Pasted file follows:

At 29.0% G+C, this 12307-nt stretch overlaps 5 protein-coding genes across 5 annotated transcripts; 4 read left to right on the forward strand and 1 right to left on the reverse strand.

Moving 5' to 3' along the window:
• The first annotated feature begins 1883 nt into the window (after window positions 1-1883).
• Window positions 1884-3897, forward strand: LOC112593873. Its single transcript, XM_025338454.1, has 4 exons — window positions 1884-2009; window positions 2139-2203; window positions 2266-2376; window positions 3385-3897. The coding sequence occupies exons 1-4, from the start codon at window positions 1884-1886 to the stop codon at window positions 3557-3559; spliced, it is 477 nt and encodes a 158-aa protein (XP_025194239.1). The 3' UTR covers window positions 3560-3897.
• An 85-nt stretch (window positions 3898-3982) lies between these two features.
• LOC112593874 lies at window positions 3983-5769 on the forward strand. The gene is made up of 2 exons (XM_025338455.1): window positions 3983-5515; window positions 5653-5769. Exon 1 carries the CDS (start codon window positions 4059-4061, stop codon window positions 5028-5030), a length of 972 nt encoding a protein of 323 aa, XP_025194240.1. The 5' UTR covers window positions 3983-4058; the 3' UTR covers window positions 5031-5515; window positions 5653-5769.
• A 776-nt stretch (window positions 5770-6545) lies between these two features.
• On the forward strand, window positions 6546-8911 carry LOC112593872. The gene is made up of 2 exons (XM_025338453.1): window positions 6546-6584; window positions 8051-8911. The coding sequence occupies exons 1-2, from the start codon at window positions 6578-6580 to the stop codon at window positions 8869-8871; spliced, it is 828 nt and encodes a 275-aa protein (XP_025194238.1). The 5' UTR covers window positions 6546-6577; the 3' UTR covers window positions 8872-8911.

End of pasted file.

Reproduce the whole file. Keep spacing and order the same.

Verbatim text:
At 29.0% G+C, this 12307-nt stretch overlaps 5 protein-coding genes across 5 annotated transcripts; 4 read left to right on the forward strand and 1 right to left on the reverse strand.

Moving 5' to 3' along the window:
• The first annotated feature begins 1883 nt into the window (after window positions 1-1883).
• Window positions 1884-3897, forward strand: LOC112593873. Its single transcript, XM_025338454.1, has 4 exons — window positions 1884-2009; window positions 2139-2203; window positions 2266-2376; window positions 3385-3897. The coding sequence occupies exons 1-4, from the start codon at window positions 1884-1886 to the stop codon at window positions 3557-3559; spliced, it is 477 nt and encodes a 158-aa protein (XP_025194239.1). The 3' UTR covers window positions 3560-3897.
• An 85-nt stretch (window positions 3898-3982) lies between these two features.
• LOC112593874 lies at window positions 3983-5769 on the forward strand. The gene is made up of 2 exons (XM_025338455.1): window positions 3983-5515; window positions 5653-5769. Exon 1 carries the CDS (start codon window positions 4059-4061, stop codon window positions 5028-5030), a length of 972 nt encoding a protein of 323 aa, XP_025194240.1. The 5' UTR covers window positions 3983-4058; the 3' UTR covers window positions 5031-5515; window positions 5653-5769.
• A 776-nt stretch (window positions 5770-6545) lies between these two features.
• On the forward strand, window positions 6546-8911 carry LOC112593872. The gene is made up of 2 exons (XM_025338453.1): window positions 6546-6584; window positions 8051-8911. The coding sequence occupies exons 1-2, from the start codon at window positions 6578-6580 to the stop codon at window positions 8869-8871; spliced, it is 828 nt and encodes a 275-aa protein (XP_025194238.1). The 5' UTR covers window positions 6546-6577; the 3' UTR covers window positions 8872-8911.